“YA books allow the reader to experience another teen’s life in a safe environment.” (Laura Lascarso on her blog All the Way YA)
I started writing novels when I was eighteen. Sure, they have their charms, but more prevalent, their gigantic unforgivable issues. They’re all snug in the back of my closet, probably blushing. Each one is a lesson learned. An exercise. As bad as they are, they were necessary.
They all had this in common: I struggled with the love scenes.
Have you ever tried to write a love scene? More to the point, a sex scene? Let me know how you did it. I kept imagining my father reading over my shoulder. My father does not need to read a graphic description of how a tongue feels on the inside of a thigh. God forbid he think I know firsthand what that feels like! Anyway.
In my experience, there are four ways to handle sex scenes (I’m generalizing here):
- …and he closed the door behind him. Also known as the, “she blew out the candle and the room went dark” technique. Or any other variation where sex is only implied. I see this a lot in YA.
- Romance novel euphemisms. You know. When she pressed against him, she felt his urgency against her thigh etc. etc. Not too graphic, but still obvious. Definitely appropriate some places, and not others.
- Honesty. Think Judy Blume’s FOREVER (a popular target of censorship. Because what honest work isn’t?). If you can do this well, more power to you. Your readers will benefit, because a lot of them will connect to it.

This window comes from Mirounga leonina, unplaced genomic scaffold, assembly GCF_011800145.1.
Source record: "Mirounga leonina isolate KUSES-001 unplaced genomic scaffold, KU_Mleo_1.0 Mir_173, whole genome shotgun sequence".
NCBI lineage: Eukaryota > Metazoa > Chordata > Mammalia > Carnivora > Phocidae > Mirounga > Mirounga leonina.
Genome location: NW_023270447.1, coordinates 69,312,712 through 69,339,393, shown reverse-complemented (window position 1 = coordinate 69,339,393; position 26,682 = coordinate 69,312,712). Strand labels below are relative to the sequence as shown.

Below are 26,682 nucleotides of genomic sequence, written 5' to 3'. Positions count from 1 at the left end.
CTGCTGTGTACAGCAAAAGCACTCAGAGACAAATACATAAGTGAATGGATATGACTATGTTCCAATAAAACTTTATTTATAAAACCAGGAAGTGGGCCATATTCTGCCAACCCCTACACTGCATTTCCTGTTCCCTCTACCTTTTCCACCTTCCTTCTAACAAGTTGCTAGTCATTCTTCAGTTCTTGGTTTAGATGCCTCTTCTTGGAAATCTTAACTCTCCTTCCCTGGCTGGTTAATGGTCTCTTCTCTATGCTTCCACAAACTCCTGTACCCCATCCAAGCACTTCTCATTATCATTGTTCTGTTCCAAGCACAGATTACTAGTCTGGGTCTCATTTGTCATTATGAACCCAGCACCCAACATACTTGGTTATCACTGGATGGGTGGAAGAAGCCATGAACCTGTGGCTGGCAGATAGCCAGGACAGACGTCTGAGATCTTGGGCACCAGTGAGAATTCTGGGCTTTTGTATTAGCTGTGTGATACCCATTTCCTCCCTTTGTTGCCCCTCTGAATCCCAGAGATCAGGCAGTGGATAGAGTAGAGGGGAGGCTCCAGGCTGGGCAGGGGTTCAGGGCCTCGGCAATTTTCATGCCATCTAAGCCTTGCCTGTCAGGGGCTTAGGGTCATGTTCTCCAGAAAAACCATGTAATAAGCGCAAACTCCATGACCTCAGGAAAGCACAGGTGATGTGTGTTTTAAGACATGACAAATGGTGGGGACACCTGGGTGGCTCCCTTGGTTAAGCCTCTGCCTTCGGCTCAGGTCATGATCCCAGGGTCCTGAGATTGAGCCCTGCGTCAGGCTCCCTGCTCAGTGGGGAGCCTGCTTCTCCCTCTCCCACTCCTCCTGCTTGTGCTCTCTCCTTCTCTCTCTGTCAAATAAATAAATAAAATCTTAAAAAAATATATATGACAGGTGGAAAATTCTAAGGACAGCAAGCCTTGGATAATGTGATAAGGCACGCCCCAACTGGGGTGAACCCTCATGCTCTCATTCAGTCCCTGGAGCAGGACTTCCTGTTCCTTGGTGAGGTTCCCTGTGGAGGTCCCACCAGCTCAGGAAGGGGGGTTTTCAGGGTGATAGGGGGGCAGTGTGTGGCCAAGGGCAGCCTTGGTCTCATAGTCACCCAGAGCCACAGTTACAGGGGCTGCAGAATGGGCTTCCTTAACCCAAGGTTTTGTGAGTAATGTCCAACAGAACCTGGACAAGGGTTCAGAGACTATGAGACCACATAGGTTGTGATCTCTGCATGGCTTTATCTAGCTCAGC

- Straight up explicit raunchiness. This has its place, for sure. Glen Duncan’s I, LUCIFER, for instance. James Salter’s A SPORT AND A PASTIME, Pauline Réage’s THE STORY OF O. Done well, it fits the characters, fits the tone, fits the audience. Probably doesn’t belong in YA. Yeah, most definitely not. But why not? Don’t teenagers experience this type of thing? (I’d love to hear comments.)
Here’s some great guidance from the SwoonReads blog: “The point of a sex scene in a YA novel (or in any love story really) is the emotional effect on the characters. How does having sex change their relationship? If it was their first time having sex, do they have regrets the next day for their lost virginity? Was it a wonderful experience that brings them closer or was it kind of terrible and something that they have to get past?”
And a clip from another article on the subject by Kelly Jensen on BookRiot:
Point is, addressing sex in YA is necessary, because it’s real. It’s handled in many different ways, but like any other well-written scene, it shouldn’t get in its own way. Shouldn’t yank the reader from the dream, shouldn’t make them (or you) cringe because it doesn’t reflect the true nature of the characters. If it does—like anything else you write—take a different approach. And maybe leave the door open behind you.